An important part of the home buying process is having a professional
home inspection. Even homes listed “as is” should have an inspection if
only to understand what “as is” means. A comprehensive home inspection
will examine all major systems, such as heating, cooling, electrical, and
plumbing. The inspector will also look for signs of water intrusion and check
the roof for leads or wear and tear.
Once the inspection is complete, the home buyer will receive a copy of the
findings for review. Often buyers are shocked at the number of issues
uncovered and may even wonder if they should walk away. Most of the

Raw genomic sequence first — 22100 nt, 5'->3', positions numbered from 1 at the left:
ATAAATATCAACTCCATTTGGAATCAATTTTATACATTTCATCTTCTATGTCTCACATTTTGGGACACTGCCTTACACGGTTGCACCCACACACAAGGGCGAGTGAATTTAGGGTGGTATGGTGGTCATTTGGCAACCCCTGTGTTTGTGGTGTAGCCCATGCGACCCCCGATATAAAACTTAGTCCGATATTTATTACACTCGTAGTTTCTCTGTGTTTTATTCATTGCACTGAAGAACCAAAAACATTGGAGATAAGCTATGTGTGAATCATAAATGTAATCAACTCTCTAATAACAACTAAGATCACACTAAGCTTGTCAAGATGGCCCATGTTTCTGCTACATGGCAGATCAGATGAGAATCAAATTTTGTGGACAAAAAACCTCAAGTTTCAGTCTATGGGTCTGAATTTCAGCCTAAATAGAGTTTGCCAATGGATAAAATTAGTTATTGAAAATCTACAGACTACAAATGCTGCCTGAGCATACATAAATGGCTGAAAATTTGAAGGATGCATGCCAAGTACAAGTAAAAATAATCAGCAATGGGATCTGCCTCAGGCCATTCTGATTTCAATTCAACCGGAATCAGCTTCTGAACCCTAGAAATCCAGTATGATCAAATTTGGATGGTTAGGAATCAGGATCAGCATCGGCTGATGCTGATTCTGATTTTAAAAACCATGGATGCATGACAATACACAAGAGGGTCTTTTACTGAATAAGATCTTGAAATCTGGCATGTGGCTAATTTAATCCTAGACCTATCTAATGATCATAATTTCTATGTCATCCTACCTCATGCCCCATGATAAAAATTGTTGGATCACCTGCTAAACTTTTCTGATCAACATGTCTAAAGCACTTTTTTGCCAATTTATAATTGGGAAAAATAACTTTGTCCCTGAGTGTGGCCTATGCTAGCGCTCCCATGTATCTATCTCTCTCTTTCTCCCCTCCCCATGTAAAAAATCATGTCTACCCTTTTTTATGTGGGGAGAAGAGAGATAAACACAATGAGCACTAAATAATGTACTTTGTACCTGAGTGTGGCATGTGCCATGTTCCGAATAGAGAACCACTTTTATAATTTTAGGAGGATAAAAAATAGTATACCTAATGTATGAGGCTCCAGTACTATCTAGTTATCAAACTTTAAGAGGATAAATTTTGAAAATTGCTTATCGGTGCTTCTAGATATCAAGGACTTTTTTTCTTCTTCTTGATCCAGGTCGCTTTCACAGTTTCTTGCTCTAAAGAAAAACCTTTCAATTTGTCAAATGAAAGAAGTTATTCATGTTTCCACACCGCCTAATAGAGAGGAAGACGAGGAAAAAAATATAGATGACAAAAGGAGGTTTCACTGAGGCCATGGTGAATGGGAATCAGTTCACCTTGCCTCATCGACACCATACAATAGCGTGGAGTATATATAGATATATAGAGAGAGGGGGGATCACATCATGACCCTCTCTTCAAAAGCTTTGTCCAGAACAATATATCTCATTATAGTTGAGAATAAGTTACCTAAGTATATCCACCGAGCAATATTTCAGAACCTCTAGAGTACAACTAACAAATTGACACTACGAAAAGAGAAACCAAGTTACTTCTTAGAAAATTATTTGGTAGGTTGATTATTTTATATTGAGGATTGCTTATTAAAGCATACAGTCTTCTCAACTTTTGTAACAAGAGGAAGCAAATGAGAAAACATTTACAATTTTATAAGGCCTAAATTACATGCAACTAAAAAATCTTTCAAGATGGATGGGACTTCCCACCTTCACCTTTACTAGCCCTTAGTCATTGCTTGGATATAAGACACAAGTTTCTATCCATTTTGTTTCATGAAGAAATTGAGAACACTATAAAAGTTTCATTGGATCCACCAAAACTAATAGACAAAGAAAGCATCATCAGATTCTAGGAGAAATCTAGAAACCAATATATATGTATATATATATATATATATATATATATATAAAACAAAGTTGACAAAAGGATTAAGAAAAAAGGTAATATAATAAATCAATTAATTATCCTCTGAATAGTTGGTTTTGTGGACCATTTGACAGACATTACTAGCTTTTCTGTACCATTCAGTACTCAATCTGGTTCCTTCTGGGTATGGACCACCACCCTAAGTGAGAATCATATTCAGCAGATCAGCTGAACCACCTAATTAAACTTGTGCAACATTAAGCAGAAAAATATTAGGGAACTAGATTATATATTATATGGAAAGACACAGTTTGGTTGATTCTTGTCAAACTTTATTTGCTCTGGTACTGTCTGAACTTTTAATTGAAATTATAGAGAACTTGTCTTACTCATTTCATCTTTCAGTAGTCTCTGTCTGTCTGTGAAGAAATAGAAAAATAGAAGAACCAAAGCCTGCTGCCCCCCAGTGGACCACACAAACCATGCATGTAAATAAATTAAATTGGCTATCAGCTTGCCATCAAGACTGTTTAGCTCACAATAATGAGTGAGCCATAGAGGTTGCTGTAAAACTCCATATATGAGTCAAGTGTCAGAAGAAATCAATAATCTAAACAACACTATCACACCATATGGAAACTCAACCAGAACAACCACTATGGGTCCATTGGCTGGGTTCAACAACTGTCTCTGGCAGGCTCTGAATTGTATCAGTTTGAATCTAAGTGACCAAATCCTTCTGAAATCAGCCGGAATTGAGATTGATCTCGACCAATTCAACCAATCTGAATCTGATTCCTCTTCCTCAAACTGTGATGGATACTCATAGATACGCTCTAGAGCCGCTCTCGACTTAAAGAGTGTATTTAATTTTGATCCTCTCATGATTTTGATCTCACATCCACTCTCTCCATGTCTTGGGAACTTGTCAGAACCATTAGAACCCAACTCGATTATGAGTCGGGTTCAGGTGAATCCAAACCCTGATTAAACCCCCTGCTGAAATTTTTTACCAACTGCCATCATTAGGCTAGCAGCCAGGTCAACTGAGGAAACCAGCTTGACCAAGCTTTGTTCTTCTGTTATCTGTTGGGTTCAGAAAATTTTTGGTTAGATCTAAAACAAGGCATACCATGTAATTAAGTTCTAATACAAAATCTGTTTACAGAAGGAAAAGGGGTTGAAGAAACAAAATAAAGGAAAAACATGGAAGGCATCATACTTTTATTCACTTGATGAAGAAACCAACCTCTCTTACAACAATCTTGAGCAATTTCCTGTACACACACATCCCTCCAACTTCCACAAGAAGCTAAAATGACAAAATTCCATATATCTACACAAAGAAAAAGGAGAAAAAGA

time, this is unnecessary; even the best maintained home will have plenty
of things to review, most of which are more a “honey do” list than a deal
So, what are the deal breakers? For anyone considering a major remodel,
there may not be any deal breakers on the list. Those who have stretched
to buy the house, may not have the available resources to make any
significant repairs and will want to negotiate as much as possible.
Most agents agree that the main thing to focus on is the fire, health, and
safety sections, missing fire flues or smoke detectors, and unsafe electrical
hazards or firewall breaches. Also check for evidence of foundation cracks,
water intrusion, and roof leaks. Before accepting any cash credit, one
should get a few estimates from repair contractors to ensure the dollar
figure offered is sufficient.
Most home inspections create a list of deferred maintenance and minor
repairs. Working with their agent, a home buyer can narrow the list of
requests to the essentials and tackle the others once they move in.